Docility,
Patience and Love.

O Lord and King, grant me to see
My own sins and not judge my brother,
For You are blessed unto ages of ages,
Amen".

LA PRIERE DE SAINT EPHREM:
"O Seigneur et maître de ma vie,
Ne me donne pas l’esprit de paresse,
Ni de faiblesse,
Ni l’envie du pouvoir,
Ou de parler pour ne rien dire.

Mais au contraire donne à ton serviteur
L’esprit de chasteté,
De docilité,
Patience et charité

O mon Seigneur et mon Roi,
Accorde moi de voir mes propres péchés,
Et de ne pas juger mon frère,
Car Toi, tu es béni pour toute l’éternité, Amen".

 

Saint Ephraim, the Syrian.
In Pope BENEDICT XVI's book on "The Church Fathers" (which I highly recommend!) there is a wonderful chapter on Saint Ephrem. Pope Benedict starts with the spreading of Christianity in the world, then he introduces Saint Ephrem (historically, geographically, then his writings, about Scriptures, on theology, through hymns and sermons) and quotes parts of his most beautiful hymn to the role of Mary in salvation history and to the mystery of the Incarnation:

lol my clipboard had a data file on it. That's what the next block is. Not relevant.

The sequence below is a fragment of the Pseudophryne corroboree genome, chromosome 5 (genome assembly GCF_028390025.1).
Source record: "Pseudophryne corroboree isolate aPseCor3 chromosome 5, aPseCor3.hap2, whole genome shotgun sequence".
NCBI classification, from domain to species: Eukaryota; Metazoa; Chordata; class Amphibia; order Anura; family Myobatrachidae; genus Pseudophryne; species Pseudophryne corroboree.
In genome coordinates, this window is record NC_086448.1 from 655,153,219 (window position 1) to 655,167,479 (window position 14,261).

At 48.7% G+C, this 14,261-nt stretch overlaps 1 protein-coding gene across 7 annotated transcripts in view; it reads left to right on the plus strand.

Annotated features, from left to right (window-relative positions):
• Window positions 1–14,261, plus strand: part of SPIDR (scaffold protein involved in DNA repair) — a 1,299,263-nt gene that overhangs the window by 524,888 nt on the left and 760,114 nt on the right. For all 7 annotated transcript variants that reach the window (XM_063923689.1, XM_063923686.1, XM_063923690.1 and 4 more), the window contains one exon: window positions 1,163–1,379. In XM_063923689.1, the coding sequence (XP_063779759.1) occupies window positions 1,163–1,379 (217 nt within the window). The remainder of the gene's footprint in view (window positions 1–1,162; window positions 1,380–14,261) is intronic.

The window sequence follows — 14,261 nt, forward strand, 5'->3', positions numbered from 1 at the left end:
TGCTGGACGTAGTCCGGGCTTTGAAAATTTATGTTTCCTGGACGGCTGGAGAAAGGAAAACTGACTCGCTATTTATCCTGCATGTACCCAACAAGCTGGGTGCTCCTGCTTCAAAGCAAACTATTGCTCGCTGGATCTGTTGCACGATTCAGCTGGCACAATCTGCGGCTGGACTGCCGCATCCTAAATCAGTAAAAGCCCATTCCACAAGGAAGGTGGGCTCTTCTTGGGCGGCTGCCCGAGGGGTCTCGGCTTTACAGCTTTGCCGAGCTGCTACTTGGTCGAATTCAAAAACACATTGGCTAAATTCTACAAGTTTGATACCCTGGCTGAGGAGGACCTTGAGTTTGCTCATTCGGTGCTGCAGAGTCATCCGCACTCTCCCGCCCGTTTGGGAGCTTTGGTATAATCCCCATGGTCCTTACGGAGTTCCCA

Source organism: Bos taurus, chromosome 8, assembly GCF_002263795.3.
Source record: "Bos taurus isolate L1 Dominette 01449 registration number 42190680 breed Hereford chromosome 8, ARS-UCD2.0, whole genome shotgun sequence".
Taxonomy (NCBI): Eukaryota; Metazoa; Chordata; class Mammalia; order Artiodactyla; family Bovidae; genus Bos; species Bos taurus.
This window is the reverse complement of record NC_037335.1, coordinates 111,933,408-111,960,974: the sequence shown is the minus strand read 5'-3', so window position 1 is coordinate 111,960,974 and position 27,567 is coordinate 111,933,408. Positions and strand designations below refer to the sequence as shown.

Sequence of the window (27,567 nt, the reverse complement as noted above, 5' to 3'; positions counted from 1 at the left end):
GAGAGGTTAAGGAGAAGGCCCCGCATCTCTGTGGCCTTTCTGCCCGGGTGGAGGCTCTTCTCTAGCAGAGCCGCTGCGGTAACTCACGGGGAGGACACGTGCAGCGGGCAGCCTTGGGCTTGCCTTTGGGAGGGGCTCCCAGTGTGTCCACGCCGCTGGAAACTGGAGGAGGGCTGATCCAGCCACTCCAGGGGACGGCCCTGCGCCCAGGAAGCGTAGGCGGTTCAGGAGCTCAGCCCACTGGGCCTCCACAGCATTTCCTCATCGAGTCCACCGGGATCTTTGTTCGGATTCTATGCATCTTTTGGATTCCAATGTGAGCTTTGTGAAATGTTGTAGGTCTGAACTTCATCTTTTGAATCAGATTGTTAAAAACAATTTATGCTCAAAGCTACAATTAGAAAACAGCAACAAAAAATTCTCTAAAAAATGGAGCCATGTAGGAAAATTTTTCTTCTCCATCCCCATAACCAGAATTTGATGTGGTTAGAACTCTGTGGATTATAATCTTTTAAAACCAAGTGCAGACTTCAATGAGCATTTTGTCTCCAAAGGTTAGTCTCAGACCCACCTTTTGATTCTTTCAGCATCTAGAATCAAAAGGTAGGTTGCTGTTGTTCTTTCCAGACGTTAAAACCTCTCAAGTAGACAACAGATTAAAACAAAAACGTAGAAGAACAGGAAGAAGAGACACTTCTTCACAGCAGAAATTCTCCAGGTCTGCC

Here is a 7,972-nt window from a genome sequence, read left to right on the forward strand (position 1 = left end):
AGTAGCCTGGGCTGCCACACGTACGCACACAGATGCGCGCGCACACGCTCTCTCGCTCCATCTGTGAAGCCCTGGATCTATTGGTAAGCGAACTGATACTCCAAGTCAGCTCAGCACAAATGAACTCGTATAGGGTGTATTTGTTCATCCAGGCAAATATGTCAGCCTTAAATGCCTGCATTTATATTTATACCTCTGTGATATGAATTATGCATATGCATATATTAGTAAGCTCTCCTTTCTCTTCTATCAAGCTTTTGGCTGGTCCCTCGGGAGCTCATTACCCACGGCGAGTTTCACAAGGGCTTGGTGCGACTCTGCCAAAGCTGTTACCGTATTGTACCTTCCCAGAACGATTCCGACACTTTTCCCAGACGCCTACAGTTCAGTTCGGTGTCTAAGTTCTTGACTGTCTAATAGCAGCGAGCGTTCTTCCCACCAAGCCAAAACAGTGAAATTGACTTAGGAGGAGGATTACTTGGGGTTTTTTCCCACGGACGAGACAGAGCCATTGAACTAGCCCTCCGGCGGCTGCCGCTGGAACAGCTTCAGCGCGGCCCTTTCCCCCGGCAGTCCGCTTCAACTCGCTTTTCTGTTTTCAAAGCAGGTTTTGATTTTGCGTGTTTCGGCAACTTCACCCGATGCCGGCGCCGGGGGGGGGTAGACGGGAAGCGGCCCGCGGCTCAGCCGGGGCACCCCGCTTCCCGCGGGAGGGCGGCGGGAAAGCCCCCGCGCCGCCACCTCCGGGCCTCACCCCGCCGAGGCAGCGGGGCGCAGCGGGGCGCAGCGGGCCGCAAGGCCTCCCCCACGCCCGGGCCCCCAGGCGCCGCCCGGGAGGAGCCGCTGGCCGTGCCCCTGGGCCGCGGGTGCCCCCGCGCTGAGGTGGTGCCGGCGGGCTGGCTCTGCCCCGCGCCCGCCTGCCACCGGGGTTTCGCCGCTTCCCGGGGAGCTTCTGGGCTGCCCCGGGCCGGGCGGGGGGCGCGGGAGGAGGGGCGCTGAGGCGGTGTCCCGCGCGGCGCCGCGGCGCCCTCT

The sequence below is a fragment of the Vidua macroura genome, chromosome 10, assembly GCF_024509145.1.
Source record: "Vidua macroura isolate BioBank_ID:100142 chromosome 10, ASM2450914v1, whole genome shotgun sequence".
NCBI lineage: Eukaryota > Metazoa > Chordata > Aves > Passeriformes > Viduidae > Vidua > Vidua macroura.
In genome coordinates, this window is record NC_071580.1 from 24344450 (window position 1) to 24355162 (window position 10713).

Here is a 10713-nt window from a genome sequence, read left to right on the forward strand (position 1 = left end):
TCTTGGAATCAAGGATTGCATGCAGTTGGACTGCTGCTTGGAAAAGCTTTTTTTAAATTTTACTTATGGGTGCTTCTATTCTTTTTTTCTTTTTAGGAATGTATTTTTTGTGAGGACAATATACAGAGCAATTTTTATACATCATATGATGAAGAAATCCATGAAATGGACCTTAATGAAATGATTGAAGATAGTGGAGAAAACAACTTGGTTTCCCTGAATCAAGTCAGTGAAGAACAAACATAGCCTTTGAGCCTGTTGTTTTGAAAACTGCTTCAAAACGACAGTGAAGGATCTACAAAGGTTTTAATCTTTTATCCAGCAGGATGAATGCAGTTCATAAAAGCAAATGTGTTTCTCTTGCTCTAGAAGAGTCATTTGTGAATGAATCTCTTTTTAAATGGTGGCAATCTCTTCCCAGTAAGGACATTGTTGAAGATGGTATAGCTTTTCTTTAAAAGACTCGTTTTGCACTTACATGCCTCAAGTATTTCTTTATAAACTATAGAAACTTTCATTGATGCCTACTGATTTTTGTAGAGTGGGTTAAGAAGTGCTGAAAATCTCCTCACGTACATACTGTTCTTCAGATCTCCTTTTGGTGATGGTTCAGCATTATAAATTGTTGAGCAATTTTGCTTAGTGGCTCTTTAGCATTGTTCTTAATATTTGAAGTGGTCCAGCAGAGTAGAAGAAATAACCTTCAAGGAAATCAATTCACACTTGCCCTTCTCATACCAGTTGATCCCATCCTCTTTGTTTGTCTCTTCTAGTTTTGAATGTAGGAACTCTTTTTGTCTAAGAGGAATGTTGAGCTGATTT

Common opinion today supposes Christianity to be a European religion which subsequently exported the culture of this Continent to other countries. But the reality is far more complex since the roots of the Christian religion are found in the Old Testament, hence, in Jerusalem and the Semitic world. Christianity is still nourished by these Old Testament roots. Furthermore, its expansion in the first centuries was both towards the West - towards the Greco-Latin world, where it later inspired European culture - and in the direction of the East, as far as Persia and India. It thus contributed to creating a specific culture in Semitic languages with an identity of its own. Today, I would like to talk about St Ephrem the Syrian, who was born into a Christian family in Nisibis in about 306 A.D. He was Christianity's most important Syriac-speaking representative and uniquely succeeded in reconciling the vocations of theologian and poet. He was educated and grew up beside James, Bishop of Nisibis (303-338), and with him founded the theological school in his city. He was ordained a deacon and was intensely active in local Christian community life until 363, the year when Nisibis fell into Persian hands. Ephrem then emigrated to Edessa, where he continued his activity as a preacher. He died in this city in 373, a victim of the disease he contracted while caring for those infected with the plague. It is not known for certain whether he was a monk, but we can be sure in any case that he remained a deacon throughout his life and embraced virginity and poverty. Thus, the common and fundamental Christian identity appears in the specificity of his own cultural expression: faith, hope - the hope which makes it possible to live poor and chaste in this world, placing every expectation in the Lord - and lastly, charity, to the point of giving his life through nursing those sick with the plague. I cannot present much of his writing here, partly because his poetry is difficult to translate, but to give at least some idea of his poetical theology I would like to cite a part of the hymn: On the Nativity of Christ. Ephrem expressed his wonder before the Virgin in inspired tones: